Volume 617, September 2018
|Number of page(s)||17|
|Section||Planets and planetary systems|
|Published online||26 September 2018|
From thermal dissociation to condensation in the atmospheres of ultra hot Jupiters: WASP-121b in context
Aix Marseille Université, CNRS, LAM, Laboratoire d’Astrophysique de Marseille,
2 Atmospheric, Ocean, and Planetary Physics, Clarendon Laboratory, Department of Physics, University of Oxford, Oxford OX1 3PU, UK
3 School of Earth and Space Exploration, Arizona State University, Tempe, AZ 85287, USA
4 Department of Astronomy and Astrophysics, University of Chicago, 5640 S. Ellis Avenue, Chicago, IL 60637, USA
5 Department of Geophysical Sciences, University of Chicago, 5734 S. Ellis Avenue, Chicago, IL 60637, USA
6 Harvard-Smithsonian Center for Astrophysics, 60 Garden Street, Cambridge, MA 02138, USA
7 Harvard Society of Fellows, 78 Mount Auburn Street, Cambridge, MA 02138, USA
8 BAER Institute, NASA Research Park, Moffett Field, CA 94035, USA
9 Chemistry & Planetary Sciences, Dordt College, Sioux Center, IA 51250, USA
10 Space Science Institute, Boulder, CO 80301, USA
11 Anton Pannekoek Institute for Astronomy, University of Amsterdam, Science Park 904, 1098 XH Amsterdam, The Netherlands
12 Department of Astronomy and Astrophysics, University of California, Santa Cruz, CA 95064, USA
13 Department of Planetary Sciences, Lunar and Planetary Laboratory, University of Arizona, Tucson, AZ 85721, USA
14 NASA Ames Research Center Moffett Field, Mountain View, CA 94035, USA
Accepted: 17 May 2018
Context. A new class of exoplanets has emerged: the ultra hot Jupiters, the hottest close-in gas giants. The majority of them have weaker-than-expected spectral features in the 1.1−1.7 μm bandpass probed by HST/WFC3 but stronger spectral features at longer wavelengths probed by Spitzer. This led previous authors to puzzling conclusions about the thermal structures and chemical abundances of these planets.
Aims. We investigate how thermal dissociation, ionization, H− opacity, and clouds shape the thermal structures and spectral properties of ultra hot Jupiters.
Methods. We use the SPARC/MITgcm to model the atmospheres of four ultra hot Jupiters and discuss more thoroughly the case of WASP-121b. We expand our findings to the whole population of ultra hot Jupiters through analytical quantification of the thermal dissociation and its influence on the strength of spectral features.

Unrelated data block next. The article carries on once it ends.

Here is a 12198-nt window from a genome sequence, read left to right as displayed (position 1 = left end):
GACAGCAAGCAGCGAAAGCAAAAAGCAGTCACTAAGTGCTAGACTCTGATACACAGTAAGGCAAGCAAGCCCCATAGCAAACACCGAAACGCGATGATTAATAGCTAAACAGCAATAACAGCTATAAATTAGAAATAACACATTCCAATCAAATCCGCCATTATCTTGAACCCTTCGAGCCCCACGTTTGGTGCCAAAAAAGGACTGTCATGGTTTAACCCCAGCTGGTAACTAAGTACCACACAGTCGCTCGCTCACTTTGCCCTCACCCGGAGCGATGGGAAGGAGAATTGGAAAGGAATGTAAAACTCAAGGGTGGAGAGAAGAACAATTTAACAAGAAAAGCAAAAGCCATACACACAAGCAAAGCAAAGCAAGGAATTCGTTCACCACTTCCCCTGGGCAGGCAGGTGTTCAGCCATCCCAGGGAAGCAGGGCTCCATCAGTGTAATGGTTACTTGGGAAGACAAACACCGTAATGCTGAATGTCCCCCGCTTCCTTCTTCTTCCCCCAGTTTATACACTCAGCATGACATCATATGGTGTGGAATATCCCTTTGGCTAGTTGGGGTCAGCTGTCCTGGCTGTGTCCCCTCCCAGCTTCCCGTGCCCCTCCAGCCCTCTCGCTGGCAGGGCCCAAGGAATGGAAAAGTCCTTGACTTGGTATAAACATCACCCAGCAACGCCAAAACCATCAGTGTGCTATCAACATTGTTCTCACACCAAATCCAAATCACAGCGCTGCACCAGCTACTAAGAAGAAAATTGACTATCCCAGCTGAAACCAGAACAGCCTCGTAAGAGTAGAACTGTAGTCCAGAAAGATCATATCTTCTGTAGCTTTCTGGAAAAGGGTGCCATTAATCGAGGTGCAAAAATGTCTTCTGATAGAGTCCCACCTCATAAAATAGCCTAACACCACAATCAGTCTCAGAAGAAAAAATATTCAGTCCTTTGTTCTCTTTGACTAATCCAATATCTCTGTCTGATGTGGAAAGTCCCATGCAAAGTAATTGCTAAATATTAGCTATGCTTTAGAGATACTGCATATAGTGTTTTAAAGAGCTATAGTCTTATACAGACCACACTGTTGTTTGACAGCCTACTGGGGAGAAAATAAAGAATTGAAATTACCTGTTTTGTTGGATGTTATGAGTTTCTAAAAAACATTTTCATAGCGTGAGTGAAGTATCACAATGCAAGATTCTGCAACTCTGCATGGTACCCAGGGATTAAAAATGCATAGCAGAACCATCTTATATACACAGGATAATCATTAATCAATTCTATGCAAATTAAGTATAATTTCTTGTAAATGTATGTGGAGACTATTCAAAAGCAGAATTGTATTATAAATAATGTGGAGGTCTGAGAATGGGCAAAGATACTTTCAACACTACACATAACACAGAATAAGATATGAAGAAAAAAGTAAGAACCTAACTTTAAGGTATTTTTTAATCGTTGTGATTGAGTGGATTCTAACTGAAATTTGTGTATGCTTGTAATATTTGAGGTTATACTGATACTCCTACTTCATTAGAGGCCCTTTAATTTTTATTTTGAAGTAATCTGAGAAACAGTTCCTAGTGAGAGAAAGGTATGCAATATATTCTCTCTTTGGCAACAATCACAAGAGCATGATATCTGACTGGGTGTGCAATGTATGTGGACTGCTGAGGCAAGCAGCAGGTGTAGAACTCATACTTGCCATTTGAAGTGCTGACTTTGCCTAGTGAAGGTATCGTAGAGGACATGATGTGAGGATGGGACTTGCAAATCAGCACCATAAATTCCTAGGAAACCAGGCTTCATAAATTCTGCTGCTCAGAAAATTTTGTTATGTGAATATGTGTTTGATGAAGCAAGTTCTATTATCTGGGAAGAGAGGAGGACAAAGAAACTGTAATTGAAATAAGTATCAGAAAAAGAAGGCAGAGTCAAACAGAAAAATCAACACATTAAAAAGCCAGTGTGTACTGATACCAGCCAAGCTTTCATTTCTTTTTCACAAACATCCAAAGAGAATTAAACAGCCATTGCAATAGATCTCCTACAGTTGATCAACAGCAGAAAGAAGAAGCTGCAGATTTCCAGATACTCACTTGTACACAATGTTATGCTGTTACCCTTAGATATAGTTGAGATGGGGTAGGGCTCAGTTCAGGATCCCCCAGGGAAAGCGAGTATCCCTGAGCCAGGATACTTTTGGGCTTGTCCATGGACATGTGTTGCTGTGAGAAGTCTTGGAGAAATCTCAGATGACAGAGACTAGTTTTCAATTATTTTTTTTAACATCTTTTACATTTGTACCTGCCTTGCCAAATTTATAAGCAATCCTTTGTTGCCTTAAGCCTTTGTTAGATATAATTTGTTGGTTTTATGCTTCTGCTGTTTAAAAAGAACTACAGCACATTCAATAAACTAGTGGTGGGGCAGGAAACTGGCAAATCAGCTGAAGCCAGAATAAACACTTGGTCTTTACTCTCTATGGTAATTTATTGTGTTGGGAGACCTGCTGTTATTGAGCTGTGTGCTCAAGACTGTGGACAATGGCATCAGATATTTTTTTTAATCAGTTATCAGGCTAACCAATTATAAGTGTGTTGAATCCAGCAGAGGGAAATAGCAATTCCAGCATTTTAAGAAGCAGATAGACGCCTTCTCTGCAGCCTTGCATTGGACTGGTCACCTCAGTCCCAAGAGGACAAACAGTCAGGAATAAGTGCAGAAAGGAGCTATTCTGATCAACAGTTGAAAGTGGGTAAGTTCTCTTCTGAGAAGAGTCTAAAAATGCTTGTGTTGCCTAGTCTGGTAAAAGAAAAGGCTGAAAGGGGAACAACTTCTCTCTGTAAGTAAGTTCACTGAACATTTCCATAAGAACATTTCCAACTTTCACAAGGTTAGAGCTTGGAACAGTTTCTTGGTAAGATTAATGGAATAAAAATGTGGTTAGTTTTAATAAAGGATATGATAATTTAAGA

Results. We predict that most molecules are thermally dissociated and alkalies are ionized in the dayside photospheres of ultra hot Jupiters. This includes H2O, TiO, VO, and H2 but not CO, which has a stronger molecular bond. The vertical molecular gradient created by the dissociation significantly weakens the spectral features from H2O while the 4.5 μm CO feature remains unchanged. The water band in the HST/WFC3 bandpass is further weakened by the continuous opacity of the H− ions. Molecules are expected to recombine before reaching the limb, leading to order of magnitude variations of the chemical composition and cloud coverage between the limb and the dayside.
Conclusions. Molecular dissociation provides a qualitative understanding of the lack of strong spectral features of water in the 1−2 μm bandpass observed in most ultra hot Jupiters. Quantitatively, our model does not provide a satisfactory match to the WASP-121b emission spectrum. Together with WASP-33b and Kepler-33Ab, they seem the outliers among the population of ultra hot Jupiters, in need of a more thorough understanding.
Key words: radiative transfer / planets and satellites: gaseous planets / planets and satellites: atmospheres
© ESO 2018
Open Access article, published by EDP Sciences, under the terms of the Creative Commons Attribution License (http://creativecommons.org/licenses/by/4.0), which permits unrestricted use, distribution, and reproduction in any medium, provided the original work is properly cited.
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